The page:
What to Look for in a Day Care Center by Parents? Questions to Ask - Safety Tips
When a parent is searching for or selecting a day care center, there should be questions asked, a day care center visit, and an interview with the manager or owner of the day care center. Far too often, the proper questions and follow up are only done after a child is enrolled in a day care center and after a child suffers an injury in a day care center. There are a number of factors to consider when selecting a day care center including the following: costs, location, hours, capacity, staff, programs, education, staff, and other factors. For many parents, the options are quite limited because of budget restrictions and geography. Nevertheless, in most communities, there is more than one day care center to choose from. Here are some questions to ask and information to gather about a day care center.
Licensure. Does the day care center have a license? While this seems like a very basic question, many day care centers operate without a license when a license is required. Some, due to size or religious exemption, do not require a day care center license. If a day care center license is in place, there is some oversight and inspection by state and local authorities. This, in turn, can spot safety and license violations that may be safety hazards to the children. A day care center that follows the rules and gets the proper license in place is typically a better option than a day care center that is operating off of the grid.
Inspection Reports. If the day care center is licensed, you can request a copy of the prior inspection reports and surveys completed by the child licensing authority. This may provide you some insight as to prior problems and the general operation of the facility.
Staff to Child Ratio. Ask the day care center about staffing and enrollment? It is important that the day care center comply with the recommended staff to child ratio requirements. If the day care center does not have this information readily available for you, that is a warning sign to possibly select a different day care center. Diligent day care centers know the importance of staff to child ratios as compliance typically results in better and more consistent supervision compared to facilities that do not track or compile this information.
Training and Eduction. Ask about the training of the staff members caring for the children and managing the facility? You can ask for the information and documentation regarding each staff member. Certainly, the staff members providing direct care for your child and other children should have training and education in the areas of early child care, emergency procedures, and CPR.
Background Checks. Ask if each staff member has been subjected to a criminal background check and employment screening? A criminal background check should be performed and kept on file for each employee. Furthermore, it is helpful if the day care center otherwise checked on the employees prior employment especially if the employee worked at another day care center or child care provider.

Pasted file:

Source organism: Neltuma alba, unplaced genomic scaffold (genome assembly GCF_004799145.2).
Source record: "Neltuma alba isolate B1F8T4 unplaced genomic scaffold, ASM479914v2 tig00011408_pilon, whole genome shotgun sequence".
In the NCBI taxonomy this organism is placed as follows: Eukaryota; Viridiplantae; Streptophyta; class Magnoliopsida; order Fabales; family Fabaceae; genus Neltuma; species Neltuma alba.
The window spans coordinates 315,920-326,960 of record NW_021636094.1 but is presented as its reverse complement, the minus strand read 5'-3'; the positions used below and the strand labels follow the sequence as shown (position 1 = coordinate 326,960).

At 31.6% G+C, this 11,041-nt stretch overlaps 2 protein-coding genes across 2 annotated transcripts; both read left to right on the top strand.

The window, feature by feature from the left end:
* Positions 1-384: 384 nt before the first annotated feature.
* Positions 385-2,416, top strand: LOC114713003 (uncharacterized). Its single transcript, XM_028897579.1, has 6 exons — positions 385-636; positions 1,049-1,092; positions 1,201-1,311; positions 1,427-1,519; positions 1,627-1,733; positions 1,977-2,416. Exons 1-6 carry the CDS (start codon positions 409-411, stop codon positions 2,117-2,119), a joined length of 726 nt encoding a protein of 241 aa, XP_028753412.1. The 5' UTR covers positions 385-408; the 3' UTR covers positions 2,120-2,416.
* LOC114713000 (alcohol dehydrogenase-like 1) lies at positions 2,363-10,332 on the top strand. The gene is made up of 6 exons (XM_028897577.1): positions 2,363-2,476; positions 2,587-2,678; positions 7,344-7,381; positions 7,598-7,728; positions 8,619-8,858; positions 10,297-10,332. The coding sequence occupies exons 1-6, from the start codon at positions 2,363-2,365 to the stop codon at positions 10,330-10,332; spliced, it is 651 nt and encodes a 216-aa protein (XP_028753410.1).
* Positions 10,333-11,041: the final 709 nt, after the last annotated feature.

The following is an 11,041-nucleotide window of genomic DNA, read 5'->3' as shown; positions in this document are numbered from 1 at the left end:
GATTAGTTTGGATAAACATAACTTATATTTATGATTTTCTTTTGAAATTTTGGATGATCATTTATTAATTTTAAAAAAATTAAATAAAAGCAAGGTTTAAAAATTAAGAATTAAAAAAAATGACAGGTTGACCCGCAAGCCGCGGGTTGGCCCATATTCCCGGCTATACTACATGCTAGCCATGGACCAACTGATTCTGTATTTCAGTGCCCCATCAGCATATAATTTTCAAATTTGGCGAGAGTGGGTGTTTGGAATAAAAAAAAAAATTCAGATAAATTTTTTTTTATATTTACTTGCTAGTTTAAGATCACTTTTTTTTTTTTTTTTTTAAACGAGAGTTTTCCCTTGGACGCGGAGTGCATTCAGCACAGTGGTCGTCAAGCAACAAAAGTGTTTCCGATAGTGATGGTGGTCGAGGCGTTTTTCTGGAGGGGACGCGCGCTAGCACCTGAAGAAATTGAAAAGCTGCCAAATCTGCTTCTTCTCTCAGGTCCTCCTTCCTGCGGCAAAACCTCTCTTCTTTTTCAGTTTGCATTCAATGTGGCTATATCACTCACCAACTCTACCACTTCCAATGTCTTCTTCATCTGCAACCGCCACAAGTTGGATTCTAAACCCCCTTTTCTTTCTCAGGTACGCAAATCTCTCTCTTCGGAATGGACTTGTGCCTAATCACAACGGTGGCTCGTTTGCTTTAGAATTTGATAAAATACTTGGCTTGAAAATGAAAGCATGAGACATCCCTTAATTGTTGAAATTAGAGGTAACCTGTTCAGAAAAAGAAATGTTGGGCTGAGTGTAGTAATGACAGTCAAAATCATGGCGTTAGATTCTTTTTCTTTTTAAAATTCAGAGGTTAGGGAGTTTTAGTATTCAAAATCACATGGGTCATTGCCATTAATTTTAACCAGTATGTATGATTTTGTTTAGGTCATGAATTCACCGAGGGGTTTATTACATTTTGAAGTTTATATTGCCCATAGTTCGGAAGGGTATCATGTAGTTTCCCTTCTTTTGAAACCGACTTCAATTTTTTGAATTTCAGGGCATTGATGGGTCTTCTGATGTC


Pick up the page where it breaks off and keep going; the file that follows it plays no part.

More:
Video Surveillance. Ask if the facility has video surveillance in place? If so, find out the areas with video surveillance, if the video surveillance is stored or saved on a server, and if there is any access to the video surveillance by parents. While this is not a "make it" or "break it" condition of enrollment, it is often helpful if there is video surveillance on the premises of the day care center. This will help document the care provided and also help deter "bad acts" on part of the day care center staff.
Documentation. Ask about how the daily activities are documented? Ask about how the care provided to your child is documented? While supervision is the most important task of any child care provider, documentation can make a difference. For instance, if a log is kept as to diaper changes, it is more likely that your child's diaper will be changed on a regular basis.
While this is not an exhaustive list of all factors to consider in selecting a day care center, the list does provide areas to review when considering a day care center. Ask questions. Be proactive. Once the child is enrolled in the day care center, visit frequently. Visit at different hours if possible. Ask more questions. Make sure that the day care center knows who you are. Be polite and friendly. Make sure that the facility knows who you are and communicates on a consistent basis with you.
Based in Jacksonville, Florida, David Wolf is a personal injury and child injury attorney who handles cases throughout the State of Florida and often is consulted by other attorneys in and beyond the State of Florida. He is the author of 12 books that focus on personal injury and child safety issues including the book titled Florida Day Care Center Injuries - Legal Rights of the Injured Child - Building Blocks of Knowledge for Parents. This book has chapters on Florida Day Care Center Negligence, General Laws and Regulations, Indoor Facilities, Supervision of Children, Parental Visitation, Discipline and Punishment of Children, Transportation, Fire Drills and Emergency Procedures, Staff Requirements, and Records. You can get this book by filling out the Contact Form on this Website. For over 30 years, David Wolf has been a fierce advocate for injury victims and firmly believes in Giving a Voice to Injured Children.